Inside the Pesticide-Free Marijuana Certification Program
An indoor marijuana grow in Denver.
A bill introduced to the state legislature in January would create a certification program for commercial marijuana growers to label their products "pesticide-free."
As the legal marijuana industry and the authorities that regulate it try to figure out the snowballing pesticide issue in Colorado's cannabis products, state representatives Jonathan Singer of Longmont and KC Becker of Boulder have proposed House Bill 16-1079 to create a certification process for medical and recreational marijuana products and industrial hemp that would tell consumers if the products potentially contained pesticide residue. The bill will be presented to the House Public Health Care and Human Services Committee on Tuesday, February 9.
"The Department of Agriculture will certify third parties who can certify whether the marijuana or hemp cultivated or processed at a particular cannabis facility is free of pesticides," the bill reads. Currently, the Colorado Department of Agriculture has a list of approved pesticides for commercial marijuana grows that was last updated in January.
Since March 2015, over 1 million retail marijuana plants or products have been quarantined or recalled by the Denver Department of Environmental Health for using banned or potentially harmful pesticides to treat pests and fungi. In November 2015, Governor John Hickenlooper declared marijuana treated with unapproved pesticides a threat to public safety.
"It doesn't require that all marijuana be pesticide-free, but for those who want to meet that market demand, they need a state certification program to do so," Becker said in a statement on Facebook.
Because of marijuana's federally illegal status, Colorado marijuana growers are barred from applying for organic certification from the U.S. Department of Agriculture, but that doesn't stop many marijuana companies from using the term loosely: Some dispensaries and their products have the words "organic" and "all-natural" on them, whether they truly are or not. In September, the Denver Post reported Colorado Attorney General Cynthia Coffman's office was looking into pot businesses using the word "organic" in advertising.
Continue reading for pot events in this week's Cannabis Calendar:
Think you can tell the difference between Durban Poison and Bubble Gum Kush? Put your nostrils to the test at the Trichome Institute's Interpening Cannabis Sommelier Course on Tuesday, February 9, at 6 p.m at Colorado Free University. Just like a wine-tasting course, this hands-on class will teach students how to smell the differences among cannabis strains and detect unacceptable qualities in flower. Cost is $299. Licensed industry employees and groups of five or more should inquire about discounts. 21+
On Wednesday, February 10, Green Labs will host Bend and Blaze – a free, 21+ vinyasa yoga class with optional cannabis consumption – from 6 to 7:15 p.m. Participants must register on the Bend and Blaze eventbrite page.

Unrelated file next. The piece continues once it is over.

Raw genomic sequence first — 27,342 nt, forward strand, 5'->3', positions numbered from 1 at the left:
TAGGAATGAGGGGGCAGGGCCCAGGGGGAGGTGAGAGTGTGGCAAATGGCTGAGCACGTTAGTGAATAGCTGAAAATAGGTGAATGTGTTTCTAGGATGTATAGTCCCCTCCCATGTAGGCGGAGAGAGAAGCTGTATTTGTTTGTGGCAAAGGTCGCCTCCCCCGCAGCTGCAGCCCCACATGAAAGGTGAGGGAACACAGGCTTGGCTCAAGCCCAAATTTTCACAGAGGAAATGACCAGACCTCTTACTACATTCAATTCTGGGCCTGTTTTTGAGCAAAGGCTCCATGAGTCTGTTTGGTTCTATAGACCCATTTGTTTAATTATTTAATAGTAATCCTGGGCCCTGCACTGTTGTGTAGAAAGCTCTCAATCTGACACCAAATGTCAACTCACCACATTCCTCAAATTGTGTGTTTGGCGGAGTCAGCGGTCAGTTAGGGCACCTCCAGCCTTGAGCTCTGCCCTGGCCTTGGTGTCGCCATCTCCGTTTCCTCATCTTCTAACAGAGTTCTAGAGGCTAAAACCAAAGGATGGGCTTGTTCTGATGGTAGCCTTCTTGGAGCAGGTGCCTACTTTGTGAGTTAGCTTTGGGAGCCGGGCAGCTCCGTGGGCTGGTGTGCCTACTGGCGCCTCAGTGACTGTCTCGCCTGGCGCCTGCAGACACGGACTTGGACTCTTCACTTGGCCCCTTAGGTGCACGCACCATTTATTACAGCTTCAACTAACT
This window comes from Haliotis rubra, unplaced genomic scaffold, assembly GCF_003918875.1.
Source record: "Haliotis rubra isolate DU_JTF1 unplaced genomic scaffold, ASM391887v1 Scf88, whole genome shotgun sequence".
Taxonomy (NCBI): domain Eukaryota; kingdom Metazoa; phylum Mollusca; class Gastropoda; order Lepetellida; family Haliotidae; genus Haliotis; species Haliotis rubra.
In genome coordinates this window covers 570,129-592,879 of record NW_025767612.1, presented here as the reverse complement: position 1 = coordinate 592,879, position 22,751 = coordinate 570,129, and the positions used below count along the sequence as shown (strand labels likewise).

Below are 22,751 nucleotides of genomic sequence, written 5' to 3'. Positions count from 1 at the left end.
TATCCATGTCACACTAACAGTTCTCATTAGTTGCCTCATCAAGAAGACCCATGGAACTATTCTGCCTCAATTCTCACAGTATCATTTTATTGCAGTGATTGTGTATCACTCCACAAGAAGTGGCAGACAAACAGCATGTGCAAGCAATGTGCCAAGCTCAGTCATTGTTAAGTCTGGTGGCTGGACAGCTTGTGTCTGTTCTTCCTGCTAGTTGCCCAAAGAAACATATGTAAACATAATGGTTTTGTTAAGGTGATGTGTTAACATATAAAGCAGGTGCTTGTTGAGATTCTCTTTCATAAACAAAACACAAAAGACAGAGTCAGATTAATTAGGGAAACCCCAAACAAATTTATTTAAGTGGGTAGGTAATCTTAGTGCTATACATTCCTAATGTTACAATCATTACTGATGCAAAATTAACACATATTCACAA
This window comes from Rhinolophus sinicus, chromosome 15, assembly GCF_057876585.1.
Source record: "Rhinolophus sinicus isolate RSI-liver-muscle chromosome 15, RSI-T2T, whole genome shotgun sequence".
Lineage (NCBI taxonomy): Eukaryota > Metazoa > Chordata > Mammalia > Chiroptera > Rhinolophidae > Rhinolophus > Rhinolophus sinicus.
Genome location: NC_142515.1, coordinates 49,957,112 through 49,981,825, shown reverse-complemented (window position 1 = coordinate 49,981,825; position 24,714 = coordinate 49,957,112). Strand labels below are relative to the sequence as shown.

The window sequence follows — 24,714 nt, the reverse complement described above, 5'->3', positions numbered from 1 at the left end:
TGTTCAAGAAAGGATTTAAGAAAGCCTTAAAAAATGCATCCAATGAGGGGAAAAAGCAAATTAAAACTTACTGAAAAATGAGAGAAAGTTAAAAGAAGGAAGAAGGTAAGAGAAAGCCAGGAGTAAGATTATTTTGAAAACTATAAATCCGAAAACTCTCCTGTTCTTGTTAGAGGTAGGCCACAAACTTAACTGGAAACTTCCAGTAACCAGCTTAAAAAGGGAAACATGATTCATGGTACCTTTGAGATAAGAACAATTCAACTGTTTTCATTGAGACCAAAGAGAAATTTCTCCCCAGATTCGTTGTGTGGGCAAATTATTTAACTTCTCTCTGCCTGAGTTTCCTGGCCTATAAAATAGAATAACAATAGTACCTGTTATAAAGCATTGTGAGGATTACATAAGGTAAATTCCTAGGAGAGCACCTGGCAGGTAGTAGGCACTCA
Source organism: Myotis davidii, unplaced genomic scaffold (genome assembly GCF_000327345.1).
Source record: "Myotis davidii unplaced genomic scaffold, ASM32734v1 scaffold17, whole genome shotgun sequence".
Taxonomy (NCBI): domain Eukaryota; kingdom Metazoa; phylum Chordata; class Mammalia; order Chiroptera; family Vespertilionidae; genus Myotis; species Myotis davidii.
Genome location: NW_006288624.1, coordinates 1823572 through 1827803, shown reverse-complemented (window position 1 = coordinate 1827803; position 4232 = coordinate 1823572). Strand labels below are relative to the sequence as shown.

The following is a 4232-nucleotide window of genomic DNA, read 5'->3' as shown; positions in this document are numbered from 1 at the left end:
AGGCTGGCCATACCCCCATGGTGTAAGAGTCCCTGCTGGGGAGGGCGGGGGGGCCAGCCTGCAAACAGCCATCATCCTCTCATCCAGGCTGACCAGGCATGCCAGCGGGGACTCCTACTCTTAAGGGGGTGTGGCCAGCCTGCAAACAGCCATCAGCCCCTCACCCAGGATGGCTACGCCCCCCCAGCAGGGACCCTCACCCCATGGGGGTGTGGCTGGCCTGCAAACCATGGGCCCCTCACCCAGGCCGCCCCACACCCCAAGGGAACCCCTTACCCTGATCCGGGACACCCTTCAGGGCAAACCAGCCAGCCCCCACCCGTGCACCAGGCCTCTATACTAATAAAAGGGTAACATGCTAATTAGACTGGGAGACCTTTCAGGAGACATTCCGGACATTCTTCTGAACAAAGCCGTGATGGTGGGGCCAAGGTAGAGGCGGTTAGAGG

Christian/marijuana support group Stoners 4 Jesus — a church group whose members embrace the spiritual connection that cannabis brings them — holds weekly Bible-study meetings from 6 to 8 p.m. every Thursday at Quince Essential Coffee House.
Smoking pot while watching standup is disallowed in virtually every comedy club in Denver, but Green Labs and its new Laughs-n-Loud cannabis comedy shows are bucking the trend every Thursday night at 7 p.m. A seven-week series that features four new comedians every week and several pot companies on display, Laughs-n-Loud is for adults 21-and-older and allows cannabis consumption (bring your own). Tickets are $22.09.
Marijuana law firm Vicente-Sederberg (1244 Grant Street, Denver) is hosting a meet and greet with Project CBD — a nonprofit that provides educational news reporting on CBD, other components of the cannabis plant and herbal medicine synergies — at 6 p.m. on Thursday, February 11. The informal networking session is open for patients, manufacturers, dispensary management, scientists, activists and health care professionals and anyone. An entry donation is suggested but not required to attend.
Veterans support group Grow for Vets is holding a cannabis giveaway for veterans on Friday, February 12, at 10:30 a.m. at the Clover Leaf University Campus. The giveaway is free to attend for Grow For Vets members, who typically receive a few grams of flower, edibles and smoking accessories. For Grow for Vets members who are agoraphobic (fear of places, crowds, situations) or who need other special considerations, please e-mail members@GrowForVets.org. Member enrollment at the event will be available.
Sensi and Green Labs are hosting Impact Network: Cannabis and Patients, a monthly discussion for the novice on medical cannabis, on Saturday, February 13, from noon to 5 p.m. Marijuana professionals and consultants will have a ten-minute Q&A session on medical marijuana's relationship with heart disease, diabetes, stroke, chronic pain, relationships and sex. The discussions are open to all ages and free to attend after registering on eventbrite.
Green Labs will host three of its famed Sushi and Joint-Rolling classes on Sunday, February 14 where you can learn how to roll up two different types of delectable fatties. The classes start at 6, 7:30 and 8:30 p.m. and cost $59 to attend. 21+
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